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The international environmental watch group, Global Witness, has disclosed that powerful Liberian politicians, who own logging companies here, are hiding their identities and profiting from contracts that cover huge swathes of forest.

A Global Witness document dated 14 February describes how all of Liberia’s large logging contracts are fundamentally illegal, having violated multiple laws, including a ban on politicians owning companies with logging contracts.

The report disclosed that some of those violations date back to nearly a decade when the contracts were issued. It urged Liberians to hold politicians and loggers, who are exploiting the country’s forest accountable for their action.

The document quotes GW boss Jonathan Gant as saying, logging companies operated by Liberian politicians, had not only lied and cheated, but also stolen from the people of Liberia and as such, must be made to account for their deeds.

GW revealed that during the Ebola epidemic here, so-called and unscrupulous politicians generated huge financial benefits from their operations, but reportedly failed to pay taxes.
The document added that in an effort to root out their corrupt deals, the Government of Liberia requires logging companies to declare their real or “beneficial” owners.
However, it noted that in 2015 when the government demanded this information, those companies allegedly involved, which are behind half of Liberia’s logging contracts, ignored the demand.

Global Witness maintained that five of the logging companies failed to provide the government with any information, while one filed incorrect data, hiding its actual owner, who is a powerful Liberian politician.
The report indicated that the logging companies have also failed to pay taxes and currently owe an immense US$25 million to the cash-strapped Liberian government, stressing that if said amount were paid, it would amount to nearly five percent of Liberia’s entire budget.
GW added that logging companies have manipulated their data on a massive scale, concealing data on how many trees are actually being fell, revealing that evidence shows that five large community forest licenses have been awarded illegally to logging companies even though the Government of Liberia permits are designed to help rural people manage their forests with companies encouraging people, who do not represent communities, to obtain licenses for large forests without first doing necessary mapping and socio-economic surveys.
Liberia is home to 40 percent of West Africa’s best remaining forest, the Upper Guinean Rainforest. During the civil war here, which ended in 2003, logging companies propped up the regime of ex-president Charles Taylor as well as trafficking arms.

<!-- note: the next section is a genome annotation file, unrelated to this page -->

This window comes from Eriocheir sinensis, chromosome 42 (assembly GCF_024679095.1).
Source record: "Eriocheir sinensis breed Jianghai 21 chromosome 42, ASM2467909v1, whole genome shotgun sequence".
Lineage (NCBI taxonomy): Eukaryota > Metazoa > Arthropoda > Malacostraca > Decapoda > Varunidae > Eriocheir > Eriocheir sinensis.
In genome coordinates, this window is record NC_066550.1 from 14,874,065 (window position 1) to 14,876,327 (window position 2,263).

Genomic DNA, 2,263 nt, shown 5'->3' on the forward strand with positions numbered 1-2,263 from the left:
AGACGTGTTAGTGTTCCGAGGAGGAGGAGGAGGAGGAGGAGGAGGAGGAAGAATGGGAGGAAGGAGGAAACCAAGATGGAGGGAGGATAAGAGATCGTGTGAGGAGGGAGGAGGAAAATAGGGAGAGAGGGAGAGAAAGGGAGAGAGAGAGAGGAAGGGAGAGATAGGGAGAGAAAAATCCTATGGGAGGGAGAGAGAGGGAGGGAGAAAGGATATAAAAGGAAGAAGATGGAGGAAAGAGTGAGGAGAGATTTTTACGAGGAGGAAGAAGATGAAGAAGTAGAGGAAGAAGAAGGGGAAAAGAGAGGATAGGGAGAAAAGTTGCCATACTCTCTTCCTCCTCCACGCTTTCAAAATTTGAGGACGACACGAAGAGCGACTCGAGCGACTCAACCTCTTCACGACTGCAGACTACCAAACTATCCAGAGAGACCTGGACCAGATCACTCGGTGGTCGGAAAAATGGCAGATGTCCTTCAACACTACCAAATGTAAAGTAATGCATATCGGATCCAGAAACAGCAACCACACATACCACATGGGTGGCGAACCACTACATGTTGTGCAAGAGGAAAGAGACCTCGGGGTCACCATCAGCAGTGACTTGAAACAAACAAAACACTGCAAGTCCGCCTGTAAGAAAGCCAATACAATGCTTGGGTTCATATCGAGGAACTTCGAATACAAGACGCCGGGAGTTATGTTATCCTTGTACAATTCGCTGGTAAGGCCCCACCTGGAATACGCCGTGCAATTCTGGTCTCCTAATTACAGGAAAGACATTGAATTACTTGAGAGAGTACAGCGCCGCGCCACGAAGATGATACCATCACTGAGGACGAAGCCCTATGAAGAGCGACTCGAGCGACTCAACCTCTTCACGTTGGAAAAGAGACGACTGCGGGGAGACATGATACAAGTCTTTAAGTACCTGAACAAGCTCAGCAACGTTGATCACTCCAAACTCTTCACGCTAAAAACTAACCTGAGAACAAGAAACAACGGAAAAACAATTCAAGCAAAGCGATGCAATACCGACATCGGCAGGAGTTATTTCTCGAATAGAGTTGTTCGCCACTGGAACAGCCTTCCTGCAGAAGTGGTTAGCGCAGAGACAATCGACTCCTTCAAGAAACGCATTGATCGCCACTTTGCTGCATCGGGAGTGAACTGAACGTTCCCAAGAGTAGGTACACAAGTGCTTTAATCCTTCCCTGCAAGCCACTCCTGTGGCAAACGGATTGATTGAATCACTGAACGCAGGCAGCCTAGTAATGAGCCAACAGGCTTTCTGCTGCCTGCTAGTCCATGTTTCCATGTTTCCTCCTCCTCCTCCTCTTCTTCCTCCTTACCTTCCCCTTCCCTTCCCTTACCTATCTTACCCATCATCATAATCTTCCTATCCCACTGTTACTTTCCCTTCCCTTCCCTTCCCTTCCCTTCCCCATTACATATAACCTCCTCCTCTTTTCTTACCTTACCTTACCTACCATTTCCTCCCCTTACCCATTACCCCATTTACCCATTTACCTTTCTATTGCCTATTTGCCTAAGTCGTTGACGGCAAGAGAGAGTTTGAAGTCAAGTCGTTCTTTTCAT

Following the war, the country and its partners, including the European Union (EU), Norway, the United States, and the Extractive Industries Transparency Initiative worked to reform the sector, which has resulted to better laws and increased government capacity in new logging licenses covering ten percent of the country.
“Liberia’s forest reform programs have been good for the country and should be supported,” said Gant. “But the Liberian government and international donors must also face up to the fact that big logging companies are corrupting Liberia in a way which threatens to unravel progress on the country’s hard-fought gains.”
Meanwhile, GW has recommended that for the country’s partners to confront illegal logging companies, the government must ensure that the European Union, which signed a treaty with Liberia, promoting trade in legal timber called a Voluntary Partnership Agreement should make it clear that it will not allow timber from Liberia’s current large contracts into Europe.
The report observes that Norway, which also signed a US$ 150 million deal with Liberia, promoting community forestry and conservation, should ensure the country investigates and cancels illegal contracts as promised in the deal.
The Liberian Extractive Industries Transparency Initiative, which requires natural resource companies to declare their real, or “beneficial,” owners, should penalize companies that have failed to report or reported incorrect ownership information, the document urges.
GW says the Government of Liberia has denied that companies have manipulated data, though investigations conducted by the company tracking Liberian timber–SGS concluded that loggers were doing so. Editing by Jonathan Browne

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